TaxCorporate TaxEnterprise zone relief ‘should have gone further’

Enterprise zone relief 'should have gone further'

Capital allowances of 100% should have been extended to all zones, experts say

ADVISORS have criticised the government’s decision to offer 100% capital allowance in a restricted number of enterprise zones.

Chancellor George Osborne said in his Autumn Statement yesterday that capital allowances of 100% would be available to encourage manufacturing and other industries in the zones of Liverpool, Sheffield, the Tees Valley, Humber, and the Black Country, as well as the North Eastern zone, with a possible extension to the Port of Blyth. This means that tax depreciation of 100% on plant and machine expenditure will now be available rather than the 18% or 8% in some cases.

Osborne also announced two new zones yesterday – Humber and Lancashire – in addition to the 22 zones already announced.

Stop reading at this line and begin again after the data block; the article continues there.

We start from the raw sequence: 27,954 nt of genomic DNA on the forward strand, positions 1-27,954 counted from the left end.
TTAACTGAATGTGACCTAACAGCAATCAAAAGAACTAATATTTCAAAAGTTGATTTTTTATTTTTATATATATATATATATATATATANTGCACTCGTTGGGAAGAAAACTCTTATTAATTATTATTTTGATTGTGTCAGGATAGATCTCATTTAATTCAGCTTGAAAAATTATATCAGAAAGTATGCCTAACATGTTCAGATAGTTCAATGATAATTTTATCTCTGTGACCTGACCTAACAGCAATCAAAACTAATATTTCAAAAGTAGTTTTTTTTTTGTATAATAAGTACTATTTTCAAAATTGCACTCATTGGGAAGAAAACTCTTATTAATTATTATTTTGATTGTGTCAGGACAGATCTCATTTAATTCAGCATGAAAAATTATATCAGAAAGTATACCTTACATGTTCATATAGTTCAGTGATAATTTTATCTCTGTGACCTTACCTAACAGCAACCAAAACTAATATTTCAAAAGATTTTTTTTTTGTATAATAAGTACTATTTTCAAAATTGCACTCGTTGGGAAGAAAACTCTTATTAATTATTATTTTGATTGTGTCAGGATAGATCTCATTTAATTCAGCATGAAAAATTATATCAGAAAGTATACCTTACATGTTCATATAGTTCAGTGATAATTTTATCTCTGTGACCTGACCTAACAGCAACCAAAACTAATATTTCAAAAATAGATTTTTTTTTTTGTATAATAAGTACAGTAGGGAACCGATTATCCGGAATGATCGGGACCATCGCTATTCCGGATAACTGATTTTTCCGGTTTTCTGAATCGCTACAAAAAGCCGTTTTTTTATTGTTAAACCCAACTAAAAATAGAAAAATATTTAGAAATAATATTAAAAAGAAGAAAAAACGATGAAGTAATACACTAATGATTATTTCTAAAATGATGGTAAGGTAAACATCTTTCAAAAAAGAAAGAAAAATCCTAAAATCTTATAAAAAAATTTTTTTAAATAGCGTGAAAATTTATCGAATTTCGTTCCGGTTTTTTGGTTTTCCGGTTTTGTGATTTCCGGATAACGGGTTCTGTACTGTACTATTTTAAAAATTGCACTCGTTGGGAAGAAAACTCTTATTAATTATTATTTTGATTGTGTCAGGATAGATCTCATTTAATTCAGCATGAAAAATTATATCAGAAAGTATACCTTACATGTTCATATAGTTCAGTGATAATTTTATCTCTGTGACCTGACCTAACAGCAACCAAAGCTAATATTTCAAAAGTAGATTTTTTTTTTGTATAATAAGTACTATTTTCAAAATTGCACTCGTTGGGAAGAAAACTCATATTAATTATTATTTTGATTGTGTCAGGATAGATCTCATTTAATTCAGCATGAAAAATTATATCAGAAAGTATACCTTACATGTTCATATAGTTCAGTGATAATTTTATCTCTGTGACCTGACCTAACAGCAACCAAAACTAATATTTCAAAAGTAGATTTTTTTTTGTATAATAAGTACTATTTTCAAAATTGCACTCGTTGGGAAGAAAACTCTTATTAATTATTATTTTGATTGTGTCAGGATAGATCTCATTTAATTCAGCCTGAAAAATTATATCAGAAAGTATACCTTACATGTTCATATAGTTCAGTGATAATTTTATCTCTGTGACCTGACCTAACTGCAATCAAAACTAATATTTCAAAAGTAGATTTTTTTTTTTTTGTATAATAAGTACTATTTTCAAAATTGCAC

However, advisors have questioned whether the 100% capital allowance should be rolled out to all the zones.

Stephen Herring, tax partner at BDO, said: “It is regrettable that the chancellor has considered it necessary to restrict the 100% capital allowances in enterprise zones to less than a third of the zones previously announced. In our view, the chancellor should have avoided this excessive degree of tax relief targeting; if the area merits an enterprise zone, it should merit full capital allowances relief.”

Harinder Soor, director in KPMG’s capital allowances advisory practice, said this was not as generous as the 1980s/1990s enterprise zones as there is no tax relief on buildings or structures

Patrick Stevens, tax partner at Ernst & Young, said there was a concern that enterprise zones only move investment from one locality to another one nearby. “If the government is convinced that these Zones are a good idea they could have gone further,” he added.

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